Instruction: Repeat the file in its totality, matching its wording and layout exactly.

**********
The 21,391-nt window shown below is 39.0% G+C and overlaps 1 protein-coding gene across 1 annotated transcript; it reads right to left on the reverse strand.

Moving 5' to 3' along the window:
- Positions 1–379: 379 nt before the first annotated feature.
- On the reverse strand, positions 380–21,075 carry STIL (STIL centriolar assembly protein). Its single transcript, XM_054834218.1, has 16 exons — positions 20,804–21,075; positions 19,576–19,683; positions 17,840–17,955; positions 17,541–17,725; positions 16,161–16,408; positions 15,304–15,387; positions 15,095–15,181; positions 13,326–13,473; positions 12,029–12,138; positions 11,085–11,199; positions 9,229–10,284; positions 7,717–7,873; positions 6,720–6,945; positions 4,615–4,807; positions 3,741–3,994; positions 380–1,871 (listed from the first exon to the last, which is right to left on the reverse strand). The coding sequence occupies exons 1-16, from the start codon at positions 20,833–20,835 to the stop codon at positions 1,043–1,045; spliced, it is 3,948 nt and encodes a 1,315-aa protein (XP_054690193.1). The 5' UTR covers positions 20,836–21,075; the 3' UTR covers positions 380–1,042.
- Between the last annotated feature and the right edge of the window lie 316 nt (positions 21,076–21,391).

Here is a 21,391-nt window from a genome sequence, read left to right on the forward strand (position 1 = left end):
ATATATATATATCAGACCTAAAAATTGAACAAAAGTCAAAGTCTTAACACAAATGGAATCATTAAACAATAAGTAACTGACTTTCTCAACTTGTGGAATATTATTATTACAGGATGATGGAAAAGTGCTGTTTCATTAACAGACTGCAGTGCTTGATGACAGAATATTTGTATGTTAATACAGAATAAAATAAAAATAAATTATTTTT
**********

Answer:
The 21,391-nt window shown below is 39.0% G+C and overlaps 1 protein-coding gene across 1 annotated transcript; it reads right to left on the reverse strand.

Moving 5' to 3' along the window:
- Positions 1–379: 379 nt before the first annotated feature.
- On the reverse strand, positions 380–21,075 carry STIL (STIL centriolar assembly protein). Its single transcript, XM_054834218.1, has 16 exons — positions 20,804–21,075; positions 19,576–19,683; positions 17,840–17,955; positions 17,541–17,725; positions 16,161–16,408; positions 15,304–15,387; positions 15,095–15,181; positions 13,326–13,473; positions 12,029–12,138; positions 11,085–11,199; positions 9,229–10,284; positions 7,717–7,873; positions 6,720–6,945; positions 4,615–4,807; positions 3,741–3,994; positions 380–1,871 (listed from the first exon to the last, which is right to left on the reverse strand). The coding sequence occupies exons 1-16, from the start codon at positions 20,833–20,835 to the stop codon at positions 1,043–1,045; spliced, it is 3,948 nt and encodes a 1,315-aa protein (XP_054690193.1). The 5' UTR covers positions 20,836–21,075; the 3' UTR covers positions 380–1,042.
- Between the last annotated feature and the right edge of the window lie 316 nt (positions 21,076–21,391).

Here is a 21,391-nt window from a genome sequence, read left to right on the forward strand (position 1 = left end):
ATATATATATATCAGACCTAAAAATTGAACAAAAGTCAAAGTCTTAACACAAATGGAATCATTAAACAATAAGTAACTGACTTTCTCAACTTGTGGAATATTATTATTACAGGATGATGGAAAAGTGCTGTTTCATTAACAGACTGCAGTGCTTGATGACAGAATATTTGTATGTTAATACAGAATAAAATAAAAATAAATTATTTTT